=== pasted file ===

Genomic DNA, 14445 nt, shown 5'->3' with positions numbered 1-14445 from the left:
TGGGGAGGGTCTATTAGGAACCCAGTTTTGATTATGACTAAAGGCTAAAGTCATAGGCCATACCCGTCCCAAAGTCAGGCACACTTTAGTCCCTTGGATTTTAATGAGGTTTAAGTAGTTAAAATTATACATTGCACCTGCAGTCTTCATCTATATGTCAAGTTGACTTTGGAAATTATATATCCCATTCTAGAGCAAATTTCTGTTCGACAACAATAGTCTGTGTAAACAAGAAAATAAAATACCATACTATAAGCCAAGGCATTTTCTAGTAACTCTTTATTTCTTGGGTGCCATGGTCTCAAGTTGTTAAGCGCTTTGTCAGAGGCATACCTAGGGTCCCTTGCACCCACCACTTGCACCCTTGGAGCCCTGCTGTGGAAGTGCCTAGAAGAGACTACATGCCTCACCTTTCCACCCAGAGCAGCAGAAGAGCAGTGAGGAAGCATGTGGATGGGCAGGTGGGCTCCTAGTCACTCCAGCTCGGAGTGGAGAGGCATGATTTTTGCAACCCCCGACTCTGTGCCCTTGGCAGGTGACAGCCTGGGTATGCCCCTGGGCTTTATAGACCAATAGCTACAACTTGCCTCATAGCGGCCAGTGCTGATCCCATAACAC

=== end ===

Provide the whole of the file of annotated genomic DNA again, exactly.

Genomic DNA, 14445 nt, shown 5'->3' with positions numbered 1-14445 from the left:
TGGGGAGGGTCTATTAGGAACCCAGTTTTGATTATGACTAAAGGCTAAAGTCATAGGCCATACCCGTCCCAAAGTCAGGCACACTTTAGTCCCTTGGATTTTAATGAGGTTTAAGTAGTTAAAATTATACATTGCACCTGCAGTCTTCATCTATATGTCAAGTTGACTTTGGAAATTATATATCCCATTCTAGAGCAAATTTCTGTTCGACAACAATAGTCTGTGTAAACAAGAAAATAAAATACCATACTATAAGCCAAGGCATTTTCTAGTAACTCTTTATTTCTTGGGTGCCATGGTCTCAAGTTGTTAAGCGCTTTGTCAGAGGCATACCTAGGGTCCCTTGCACCCACCACTTGCACCCTTGGAGCCCTGCTGTGGAAGTGCCTAGAAGAGACTACATGCCTCACCTTTCCACCCAGAGCAGCAGAAGAGCAGTGAGGAAGCATGTGGATGGGCAGGTGGGCTCCTAGTCACTCCAGCTCGGAGTGGAGAGGCATGATTTTTGCAACCCCCGACTCTGTGCCCTTGGCAGGTGACAGCCTGGGTATGCCCCTGGGCTTTATAGACCAATAGCTACAACTTGCCTCATAGCGGCCAGTGCTGATCCCATAACAC